• 03/04/2024
  • 3min

How to protect the exhaust system of modern series diesel engines


What is AdBlue®? What is it needed for? What do you have to bear in mind when using it? We explain what you need to know about AdBlue® and how to prevent expensive repairs.



Newer-generation diesel vehicles require urea in addition to fuel. If this is dissolved in demineralized water, an additive is produced, which is sold under the name AdBlue®. This reducing agent is essential for compliance with European standards for nitrogen oxide emissions, but can also lead to serious damage to the exhaust system in the event of insufficient evaporation.

How AdBlue® works in the exhaust system

The liquid urea solution AdBlue®, also known as diesel exhaust fluid (DEF), is dosed in diesel vehicles with exhaust gas treatment systems (SCR systems) via a separate tank and injected into the hot exhaust tract. There, the pollutants produced by the combustion process mix with the reducing agent and react to form harmless water vapor and nitrogen, whereupon they comply with the standardized nitrogen oxide values and are emitted via the tailpipe.  

Frequently occurring problems when using AdBlue®

As sensible as the use of AdBlue® is for reducing the diesel exhaust pollutants, its problems can also be unpleasant. The reason for this is the high water content in the AdBlue®. This consists of approx. two thirds demineralized water and one third urea.

Formation and consequences of deposits in the AdBlue® system

Due to the reaction process and the resulting liquid film, small, harmful crystal deposits can form, which have a serious impact on the vehicle’s exhaust system. This problem is caused by the low boiling point of the water, which is significantly lower than that of the urea. Heating causes the water content to evaporate before the urea can decompose. This produces urea crystals that are deposited in lines or dosing valves. In extreme cases, the AdBlue® system can become blocked, damaging the pump or even the injectors. This may also result in fault messages from the engine control unit.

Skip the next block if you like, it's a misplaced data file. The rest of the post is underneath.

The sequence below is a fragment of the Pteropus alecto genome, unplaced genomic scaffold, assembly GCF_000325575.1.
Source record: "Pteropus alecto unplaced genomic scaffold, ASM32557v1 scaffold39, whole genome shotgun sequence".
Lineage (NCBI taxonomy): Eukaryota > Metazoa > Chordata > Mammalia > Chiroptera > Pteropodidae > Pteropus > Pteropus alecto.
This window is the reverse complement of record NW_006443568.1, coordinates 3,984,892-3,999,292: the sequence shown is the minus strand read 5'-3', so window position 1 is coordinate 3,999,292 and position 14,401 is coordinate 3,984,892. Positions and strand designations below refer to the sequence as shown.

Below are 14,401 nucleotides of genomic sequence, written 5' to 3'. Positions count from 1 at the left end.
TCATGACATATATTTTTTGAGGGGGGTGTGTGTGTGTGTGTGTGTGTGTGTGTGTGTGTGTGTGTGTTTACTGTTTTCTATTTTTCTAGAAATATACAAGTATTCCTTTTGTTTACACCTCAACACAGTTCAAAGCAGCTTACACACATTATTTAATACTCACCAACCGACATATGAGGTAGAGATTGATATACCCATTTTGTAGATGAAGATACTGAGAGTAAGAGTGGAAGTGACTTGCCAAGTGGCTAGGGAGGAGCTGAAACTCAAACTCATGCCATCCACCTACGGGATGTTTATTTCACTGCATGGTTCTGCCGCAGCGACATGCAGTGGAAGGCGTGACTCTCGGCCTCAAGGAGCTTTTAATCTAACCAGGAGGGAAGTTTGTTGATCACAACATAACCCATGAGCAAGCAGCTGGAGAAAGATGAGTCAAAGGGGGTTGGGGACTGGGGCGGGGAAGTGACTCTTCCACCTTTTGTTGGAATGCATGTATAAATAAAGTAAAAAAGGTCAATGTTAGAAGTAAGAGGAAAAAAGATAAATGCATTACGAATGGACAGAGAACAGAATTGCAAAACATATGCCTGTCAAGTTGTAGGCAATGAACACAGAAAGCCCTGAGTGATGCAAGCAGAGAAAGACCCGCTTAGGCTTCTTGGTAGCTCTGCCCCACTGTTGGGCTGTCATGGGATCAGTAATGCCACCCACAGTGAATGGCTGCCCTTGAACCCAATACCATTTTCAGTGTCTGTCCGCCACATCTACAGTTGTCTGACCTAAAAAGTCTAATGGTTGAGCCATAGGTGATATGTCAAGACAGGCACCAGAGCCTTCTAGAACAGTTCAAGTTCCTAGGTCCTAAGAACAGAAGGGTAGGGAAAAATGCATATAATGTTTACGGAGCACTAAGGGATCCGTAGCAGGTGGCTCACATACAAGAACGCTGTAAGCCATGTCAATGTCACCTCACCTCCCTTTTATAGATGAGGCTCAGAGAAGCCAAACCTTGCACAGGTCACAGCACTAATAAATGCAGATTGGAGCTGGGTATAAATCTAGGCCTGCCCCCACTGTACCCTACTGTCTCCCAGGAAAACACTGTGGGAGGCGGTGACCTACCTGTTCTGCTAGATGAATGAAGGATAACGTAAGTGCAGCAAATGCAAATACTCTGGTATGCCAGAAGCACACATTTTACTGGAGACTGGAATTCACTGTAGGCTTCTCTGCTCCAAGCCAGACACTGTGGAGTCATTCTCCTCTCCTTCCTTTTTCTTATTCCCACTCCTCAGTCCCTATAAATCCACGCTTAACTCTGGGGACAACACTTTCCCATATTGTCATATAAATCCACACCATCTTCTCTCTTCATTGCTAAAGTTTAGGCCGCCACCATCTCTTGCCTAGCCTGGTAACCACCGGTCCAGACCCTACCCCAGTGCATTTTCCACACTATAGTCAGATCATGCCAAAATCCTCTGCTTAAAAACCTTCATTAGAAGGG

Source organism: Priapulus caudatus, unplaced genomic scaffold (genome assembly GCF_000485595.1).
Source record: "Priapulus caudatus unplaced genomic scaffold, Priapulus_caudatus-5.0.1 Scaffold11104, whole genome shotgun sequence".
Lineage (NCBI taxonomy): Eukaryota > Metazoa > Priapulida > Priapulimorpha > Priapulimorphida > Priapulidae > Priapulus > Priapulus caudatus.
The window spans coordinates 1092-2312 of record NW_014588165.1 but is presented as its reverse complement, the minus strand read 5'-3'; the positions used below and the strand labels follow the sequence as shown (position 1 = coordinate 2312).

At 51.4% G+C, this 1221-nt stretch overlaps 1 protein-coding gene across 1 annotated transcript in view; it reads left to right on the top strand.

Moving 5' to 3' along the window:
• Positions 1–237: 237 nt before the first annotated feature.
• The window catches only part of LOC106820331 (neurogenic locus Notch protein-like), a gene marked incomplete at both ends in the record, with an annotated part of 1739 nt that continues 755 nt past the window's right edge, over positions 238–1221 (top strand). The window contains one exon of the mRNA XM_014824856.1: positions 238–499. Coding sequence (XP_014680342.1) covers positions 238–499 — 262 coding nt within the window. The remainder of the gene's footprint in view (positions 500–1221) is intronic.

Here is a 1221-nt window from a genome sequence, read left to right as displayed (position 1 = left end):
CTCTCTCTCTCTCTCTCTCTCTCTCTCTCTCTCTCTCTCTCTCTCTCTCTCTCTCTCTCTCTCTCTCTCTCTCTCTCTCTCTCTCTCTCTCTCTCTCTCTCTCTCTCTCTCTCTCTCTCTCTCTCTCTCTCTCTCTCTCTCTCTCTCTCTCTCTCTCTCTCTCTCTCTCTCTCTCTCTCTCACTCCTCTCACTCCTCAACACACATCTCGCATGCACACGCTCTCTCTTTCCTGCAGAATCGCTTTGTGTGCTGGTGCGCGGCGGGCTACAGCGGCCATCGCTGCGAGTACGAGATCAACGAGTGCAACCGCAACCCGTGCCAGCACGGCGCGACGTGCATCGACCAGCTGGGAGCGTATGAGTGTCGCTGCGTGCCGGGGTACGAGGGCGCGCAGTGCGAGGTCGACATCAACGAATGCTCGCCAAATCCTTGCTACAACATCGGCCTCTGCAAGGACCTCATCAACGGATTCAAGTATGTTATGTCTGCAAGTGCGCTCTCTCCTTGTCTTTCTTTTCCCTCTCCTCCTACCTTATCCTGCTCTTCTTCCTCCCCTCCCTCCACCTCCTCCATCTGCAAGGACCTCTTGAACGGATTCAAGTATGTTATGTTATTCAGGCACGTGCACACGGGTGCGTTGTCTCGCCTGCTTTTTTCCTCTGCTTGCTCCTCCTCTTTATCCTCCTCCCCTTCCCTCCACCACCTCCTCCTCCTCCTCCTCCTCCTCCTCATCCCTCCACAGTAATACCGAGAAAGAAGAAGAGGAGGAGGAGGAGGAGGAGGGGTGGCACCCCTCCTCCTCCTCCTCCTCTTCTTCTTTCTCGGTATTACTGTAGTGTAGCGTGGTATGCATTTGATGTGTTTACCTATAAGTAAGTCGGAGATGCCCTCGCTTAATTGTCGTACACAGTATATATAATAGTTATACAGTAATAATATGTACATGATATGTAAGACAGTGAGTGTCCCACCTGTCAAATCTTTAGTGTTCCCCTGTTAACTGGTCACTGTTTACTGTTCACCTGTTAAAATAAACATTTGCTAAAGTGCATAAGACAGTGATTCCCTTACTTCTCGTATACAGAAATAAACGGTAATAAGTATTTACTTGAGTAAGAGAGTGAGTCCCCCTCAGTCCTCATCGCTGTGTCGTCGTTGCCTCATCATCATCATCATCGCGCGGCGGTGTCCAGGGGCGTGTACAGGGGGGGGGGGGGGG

Hazards at low temperatures

Due to the high water content in AdBlue®, low temperatures are also one of its weak points and the risk of failure due to icing is high. Although vehicle manufacturers install heaters to keep the AdBlue® fluid, they do not start working until the engine starts, which is often too late. This means that vehicles with iced-up AdBlue® systems can no longer be started and therefore fail completely.

Prevent potential AdBlue® problems with this additive

Our DEF Anti Crystal Additive Concentrate provides a reliable remedy. It prevents both the formation of harmful crystals and icing.

By adding AdBlue® via the filler neck, the freezing point can be lowered from the original -11.5 °C to just under -16 °C, thus ensuring full functionality even at very cold temperatures.

The additive can also be used preventively against crystalline deposits. Its high effectiveness in the SCR system ensures an optimum evaporation process. The surfactants it contains reduce the surface tension of the AdBlue® and prevent the formation of droplets and the resulting liquid film. This prevents blockages at the injectors or in the pump and avoids expensive repairs.

Close-up of the inlet valves (left: before cleaning, right: after cleaning)